The truth ignored, misunderstood, or intentionally hidden by the Left and Right wings of capital alike is that repression is not solely, or even predominantly, a political phenomenon. The political manifestations of state repression are a kind of superstructure that is built on a bedrock of constant and diffuse repression that marks our whole lives and has metabolized in our bodies and our psyches. In fact, we could not even bring ourselves to submit to the paralyzing terror of a grand jury or any other of the more extreme tools of repression were it not for the thousand little humiliations that make up daily life in this society. The very sophisticated lesson learned by power in its struggle with generations of rebellious bodies is that the ground of our being must be rendered fertile for this kind of domination. This is done by subtle degrees, by normalizing domination in our ordinary acts and institutions of life. Then, when the inevitable excesses of the “police state” (a redundancy in terms) rear their head, we see not only liberals but radical leftists of most stripes beg for a return to this normalcy, to business as usual. This is the one-two punch of repression and recuperation. This is how they work in tandem. This is how good intentions pave the road to hell.
That road is long and old. If we’re really concerned about eradicating domination, exploitation, and alienation, we have to understand they, along with the repression required for us to swallow them, are far older than the capitalism we recognize from the tracts of socialists, communists and classical anarchists, older even than the state as we know it. The bedrock of repression is not political, it is social, it is ecological, and it uses the biological needs of our own bodies against us, wedding the very fulfillment of those needs to its agenda.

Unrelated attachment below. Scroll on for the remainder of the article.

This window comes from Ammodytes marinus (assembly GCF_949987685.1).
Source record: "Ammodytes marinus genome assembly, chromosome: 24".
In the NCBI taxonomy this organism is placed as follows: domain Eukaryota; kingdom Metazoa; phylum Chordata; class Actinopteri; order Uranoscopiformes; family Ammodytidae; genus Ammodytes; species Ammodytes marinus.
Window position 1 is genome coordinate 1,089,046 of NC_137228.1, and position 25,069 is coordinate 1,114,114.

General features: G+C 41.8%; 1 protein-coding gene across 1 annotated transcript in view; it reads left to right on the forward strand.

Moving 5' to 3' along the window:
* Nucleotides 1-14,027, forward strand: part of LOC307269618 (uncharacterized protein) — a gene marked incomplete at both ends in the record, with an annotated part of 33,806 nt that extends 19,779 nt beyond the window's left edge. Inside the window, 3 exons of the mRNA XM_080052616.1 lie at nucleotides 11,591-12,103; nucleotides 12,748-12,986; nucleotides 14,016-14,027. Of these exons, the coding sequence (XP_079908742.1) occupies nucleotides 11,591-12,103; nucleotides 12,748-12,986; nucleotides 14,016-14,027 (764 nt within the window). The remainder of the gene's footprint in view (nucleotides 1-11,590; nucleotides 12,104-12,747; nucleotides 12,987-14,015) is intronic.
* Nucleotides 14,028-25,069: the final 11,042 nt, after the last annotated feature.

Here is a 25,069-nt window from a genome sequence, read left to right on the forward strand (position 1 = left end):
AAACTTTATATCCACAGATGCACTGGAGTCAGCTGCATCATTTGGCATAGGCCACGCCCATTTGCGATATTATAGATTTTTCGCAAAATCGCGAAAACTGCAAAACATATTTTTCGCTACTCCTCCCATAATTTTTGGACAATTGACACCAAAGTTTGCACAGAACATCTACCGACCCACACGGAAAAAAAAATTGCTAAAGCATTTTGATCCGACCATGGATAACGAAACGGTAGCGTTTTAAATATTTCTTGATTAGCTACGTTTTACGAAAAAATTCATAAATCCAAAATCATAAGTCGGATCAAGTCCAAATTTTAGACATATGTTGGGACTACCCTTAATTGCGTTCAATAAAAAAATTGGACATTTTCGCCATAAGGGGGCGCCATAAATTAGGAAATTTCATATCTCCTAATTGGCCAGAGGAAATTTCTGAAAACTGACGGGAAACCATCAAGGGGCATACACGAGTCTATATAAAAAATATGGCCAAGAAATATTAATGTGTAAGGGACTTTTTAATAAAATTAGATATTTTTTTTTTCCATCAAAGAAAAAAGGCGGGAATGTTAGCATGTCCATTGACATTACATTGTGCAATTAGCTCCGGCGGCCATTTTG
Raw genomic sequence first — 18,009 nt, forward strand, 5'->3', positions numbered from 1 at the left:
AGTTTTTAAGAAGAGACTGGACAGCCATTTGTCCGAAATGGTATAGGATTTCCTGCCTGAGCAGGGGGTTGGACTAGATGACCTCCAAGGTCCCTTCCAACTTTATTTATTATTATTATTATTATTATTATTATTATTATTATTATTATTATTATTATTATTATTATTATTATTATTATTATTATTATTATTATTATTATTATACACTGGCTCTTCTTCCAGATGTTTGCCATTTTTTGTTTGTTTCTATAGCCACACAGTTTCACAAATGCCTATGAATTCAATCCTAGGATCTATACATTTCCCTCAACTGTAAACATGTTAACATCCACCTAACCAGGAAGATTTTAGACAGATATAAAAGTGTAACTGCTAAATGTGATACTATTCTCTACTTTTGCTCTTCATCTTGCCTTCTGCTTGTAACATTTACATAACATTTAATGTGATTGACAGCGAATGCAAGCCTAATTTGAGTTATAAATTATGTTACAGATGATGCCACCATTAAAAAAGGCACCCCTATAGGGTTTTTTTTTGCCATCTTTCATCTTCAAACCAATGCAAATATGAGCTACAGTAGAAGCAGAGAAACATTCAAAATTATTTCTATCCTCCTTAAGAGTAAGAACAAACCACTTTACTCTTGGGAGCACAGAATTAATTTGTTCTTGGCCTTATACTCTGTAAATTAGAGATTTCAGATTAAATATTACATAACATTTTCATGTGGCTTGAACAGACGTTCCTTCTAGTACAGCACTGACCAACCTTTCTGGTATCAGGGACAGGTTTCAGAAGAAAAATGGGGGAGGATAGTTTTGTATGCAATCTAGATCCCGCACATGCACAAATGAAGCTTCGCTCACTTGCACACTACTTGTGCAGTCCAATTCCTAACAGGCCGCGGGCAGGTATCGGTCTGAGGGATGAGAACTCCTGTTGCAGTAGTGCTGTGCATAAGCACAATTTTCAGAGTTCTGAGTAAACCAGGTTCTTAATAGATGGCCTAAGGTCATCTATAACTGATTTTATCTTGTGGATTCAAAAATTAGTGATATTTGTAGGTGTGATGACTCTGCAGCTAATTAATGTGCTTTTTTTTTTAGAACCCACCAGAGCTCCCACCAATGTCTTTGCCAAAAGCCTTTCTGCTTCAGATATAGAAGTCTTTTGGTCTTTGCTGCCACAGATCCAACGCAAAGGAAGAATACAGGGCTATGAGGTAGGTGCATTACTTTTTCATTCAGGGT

Repression of our animal selves arguably started at least as far back as when agriculture became the sole basis for society, humans became sedentary, surpluses of food were stored and certain kinds of knowledge guarded jealously for the first time by new strata of specialists, namely, when class society itself was inaugurated, and with it, a war between freedom and servitude that has continued from that time till this.
We’re talking about a hundred centuries of a struggle as old as the appearance of the first patriarch, the first fence erected to keep out the wild, the first campaign to dehumanize some foreign enemy. It is reiterated in every bashing of someone who uses their body as they please, or refuses to use their body as prescribed. In fact, this ever-growing monster, this ever-deepening desert, is the cesspool from which springs every system of oppression, every bigotry that we are accustomed to hearing and talking about in their reduced, specific dimensions.